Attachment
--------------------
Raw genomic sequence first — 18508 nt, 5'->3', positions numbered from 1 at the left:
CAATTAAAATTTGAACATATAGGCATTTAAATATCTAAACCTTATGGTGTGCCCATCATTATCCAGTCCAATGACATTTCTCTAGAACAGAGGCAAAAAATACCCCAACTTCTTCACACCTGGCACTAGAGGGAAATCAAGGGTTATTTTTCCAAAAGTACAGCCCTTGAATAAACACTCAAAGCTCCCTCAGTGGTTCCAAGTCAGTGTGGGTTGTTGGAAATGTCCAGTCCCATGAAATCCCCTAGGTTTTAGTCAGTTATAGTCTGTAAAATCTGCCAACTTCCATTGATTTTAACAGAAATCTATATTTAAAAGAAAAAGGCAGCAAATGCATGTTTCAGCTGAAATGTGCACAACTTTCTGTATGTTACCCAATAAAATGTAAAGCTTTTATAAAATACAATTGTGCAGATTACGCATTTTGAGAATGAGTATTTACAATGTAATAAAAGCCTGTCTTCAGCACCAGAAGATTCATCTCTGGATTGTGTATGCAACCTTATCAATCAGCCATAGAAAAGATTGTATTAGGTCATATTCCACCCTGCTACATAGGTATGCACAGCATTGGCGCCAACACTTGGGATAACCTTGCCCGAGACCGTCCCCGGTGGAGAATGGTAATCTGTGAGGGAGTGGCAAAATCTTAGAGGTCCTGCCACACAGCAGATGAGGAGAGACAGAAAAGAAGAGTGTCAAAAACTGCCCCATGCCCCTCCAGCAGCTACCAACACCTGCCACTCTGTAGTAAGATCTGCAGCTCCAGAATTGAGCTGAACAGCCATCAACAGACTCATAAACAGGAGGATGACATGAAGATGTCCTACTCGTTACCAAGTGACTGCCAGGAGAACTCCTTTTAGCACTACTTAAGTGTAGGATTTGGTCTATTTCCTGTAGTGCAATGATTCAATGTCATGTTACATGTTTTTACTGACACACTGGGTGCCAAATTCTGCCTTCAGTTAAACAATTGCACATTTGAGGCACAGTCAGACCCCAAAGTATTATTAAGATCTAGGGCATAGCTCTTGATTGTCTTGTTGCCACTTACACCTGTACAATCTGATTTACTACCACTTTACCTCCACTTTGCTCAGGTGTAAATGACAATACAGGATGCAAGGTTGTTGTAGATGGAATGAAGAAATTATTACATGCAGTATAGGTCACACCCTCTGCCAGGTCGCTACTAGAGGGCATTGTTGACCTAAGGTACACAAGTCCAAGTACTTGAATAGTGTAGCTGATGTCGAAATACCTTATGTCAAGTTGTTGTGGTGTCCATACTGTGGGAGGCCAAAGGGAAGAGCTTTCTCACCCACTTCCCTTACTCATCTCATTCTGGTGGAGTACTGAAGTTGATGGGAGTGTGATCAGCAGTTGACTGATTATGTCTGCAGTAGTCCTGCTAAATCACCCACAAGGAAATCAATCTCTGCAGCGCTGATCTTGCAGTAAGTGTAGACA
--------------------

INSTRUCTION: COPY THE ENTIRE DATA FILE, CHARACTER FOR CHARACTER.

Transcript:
Raw genomic sequence first — 18508 nt, 5'->3', positions numbered from 1 at the left:
CAATTAAAATTTGAACATATAGGCATTTAAATATCTAAACCTTATGGTGTGCCCATCATTATCCAGTCCAATGACATTTCTCTAGAACAGAGGCAAAAAATACCCCAACTTCTTCACACCTGGCACTAGAGGGAAATCAAGGGTTATTTTTCCAAAAGTACAGCCCTTGAATAAACACTCAAAGCTCCCTCAGTGGTTCCAAGTCAGTGTGGGTTGTTGGAAATGTCCAGTCCCATGAAATCCCCTAGGTTTTAGTCAGTTATAGTCTGTAAAATCTGCCAACTTCCATTGATTTTAACAGAAATCTATATTTAAAAGAAAAAGGCAGCAAATGCATGTTTCAGCTGAAATGTGCACAACTTTCTGTATGTTACCCAATAAAATGTAAAGCTTTTATAAAATACAATTGTGCAGATTACGCATTTTGAGAATGAGTATTTACAATGTAATAAAAGCCTGTCTTCAGCACCAGAAGATTCATCTCTGGATTGTGTATGCAACCTTATCAATCAGCCATAGAAAAGATTGTATTAGGTCATATTCCACCCTGCTACATAGGTATGCACAGCATTGGCGCCAACACTTGGGATAACCTTGCCCGAGACCGTCCCCGGTGGAGAATGGTAATCTGTGAGGGAGTGGCAAAATCTTAGAGGTCCTGCCACACAGCAGATGAGGAGAGACAGAAAAGAAGAGTGTCAAAAACTGCCCCATGCCCCTCCAGCAGCTACCAACACCTGCCACTCTGTAGTAAGATCTGCAGCTCCAGAATTGAGCTGAACAGCCATCAACAGACTCATAAACAGGAGGATGACATGAAGATGTCCTACTCGTTACCAAGTGACTGCCAGGAGAACTCCTTTTAGCACTACTTAAGTGTAGGATTTGGTCTATTTCCTGTAGTGCAATGATTCAATGTCATGTTACATGTTTTTACTGACACACTGGGTGCCAAATTCTGCCTTCAGTTAAACAATTGCACATTTGAGGCACAGTCAGACCCCAAAGTATTATTAAGATCTAGGGCATAGCTCTTGATTGTCTTGTTGCCACTTACACCTGTACAATCTGATTTACTACCACTTTACCTCCACTTTGCTCAGGTGTAAATGACAATACAGGATGCAAGGTTGTTGTAGATGGAATGAAGAAATTATTACATGCAGTATAGGTCACACCCTCTGCCAGGTCGCTACTAGAGGGCATTGTTGACCTAAGGTACACAAGTCCAAGTACTTGAATAGTGTAGCTGATGTCGAAATACCTTATGTCAAGTTGTTGTGGTGTCCATACTGTGGGAGGCCAAAGGGAAGAGCTTTCTCACCCACTTCCCTTACTCATCTCATTCTGGTGGAGTACTGAAGTTGATGGGAGTGTGATCAGCAGTTGACTGATTATGTCTGCAGTAGTCCTGCTAAATCACCCACAAGGAAATCAATCTCTGCAGCGCTGATCTTGCAGTAAGTGTAGACA